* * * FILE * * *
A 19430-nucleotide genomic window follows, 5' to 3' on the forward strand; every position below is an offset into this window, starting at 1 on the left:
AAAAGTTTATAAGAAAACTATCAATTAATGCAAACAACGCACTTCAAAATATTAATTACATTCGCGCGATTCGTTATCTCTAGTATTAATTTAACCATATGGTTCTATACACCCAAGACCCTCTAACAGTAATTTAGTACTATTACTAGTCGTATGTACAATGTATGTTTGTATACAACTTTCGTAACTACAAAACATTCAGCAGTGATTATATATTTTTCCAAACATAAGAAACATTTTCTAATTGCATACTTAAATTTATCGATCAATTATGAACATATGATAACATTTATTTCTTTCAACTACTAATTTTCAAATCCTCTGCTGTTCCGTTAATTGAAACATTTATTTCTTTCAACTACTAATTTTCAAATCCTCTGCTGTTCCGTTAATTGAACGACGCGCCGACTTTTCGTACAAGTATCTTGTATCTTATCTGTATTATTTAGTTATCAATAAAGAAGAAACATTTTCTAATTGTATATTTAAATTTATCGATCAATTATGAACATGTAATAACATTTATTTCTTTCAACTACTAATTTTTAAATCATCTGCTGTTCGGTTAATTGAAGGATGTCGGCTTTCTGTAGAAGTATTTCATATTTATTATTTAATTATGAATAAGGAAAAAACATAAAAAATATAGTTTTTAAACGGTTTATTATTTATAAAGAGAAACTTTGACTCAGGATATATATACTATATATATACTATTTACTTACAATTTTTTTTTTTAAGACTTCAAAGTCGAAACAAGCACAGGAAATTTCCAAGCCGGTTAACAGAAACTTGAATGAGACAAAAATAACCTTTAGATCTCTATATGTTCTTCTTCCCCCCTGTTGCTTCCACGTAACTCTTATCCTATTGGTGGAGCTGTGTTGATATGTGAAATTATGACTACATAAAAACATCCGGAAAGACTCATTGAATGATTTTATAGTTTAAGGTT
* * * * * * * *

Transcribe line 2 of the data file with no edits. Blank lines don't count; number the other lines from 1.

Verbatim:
AAAAGTTTATAAGAAAACTATCAATTAATGCAAACAACGCACTTCAAAATATTAATTACATTCGCGCGATTCGTTATCTCTAGTATTAATTTAACCATATGGTTCTATACACCCAAGACCCTCTAACAGTAATTTAGTACTATTACTAGTCGTATGTACAATGTATGTTTGTATACAACTTTCGTAACTACAAAACATTCAGCAGTGATTATATATTTTTCCAAACATAAGAAACATTTTCTAATTGCATACTTAAATTTATCGATCAATTATGAACATATGATAACATTTATTTCTTTCAACTACTAATTTTCAAATCCTCTGCTGTTCCGTTAATTGAAACATTTATTTCTTTCAACTACTAATTTTCAAATCCTCTGCTGTTCCGTTAATTGAACGACGCGCCGACTTTTCGTACAAGTATCTTGTATCTTATCTGTATTATTTAGTTATCAATAAAGAAGAAACATTTTCTAATTGTATATTTAAATTTATCGATCAATTATGAACATGTAATAACATTTATTTCTTTCAACTACTAATTTTTAAATCATCTGCTGTTCGGTTAATTGAAGGATGTCGGCTTTCTGTAGAAGTATTTCATATTTATTATTTAATTATGAATAAGGAAAAAACATAAAAAATATAGTTTTTAAACGGTTTATTATTTATAAAGAGAAACTTTGACTCAGGATATATATACTATATATATACTATTTACTTACAATTTTTTTTTTTAAGACTTCAAAGTCGAAACAAGCACAGGAAATTTCCAAGCCGGTTAACAGAAACTTGAATGAGACAAAAATAACCTTTAGATCTCTATATGTTCTTCTTCCCCCCTGTTGCTTCCACGTAACTCTTATCCTATTGGTGGAGCTGTGTTGATATGTGAAATTATGACTACATAAAAACATCCGGAAAGACTCATTGAATGATTTTATAGTTTAAGGTT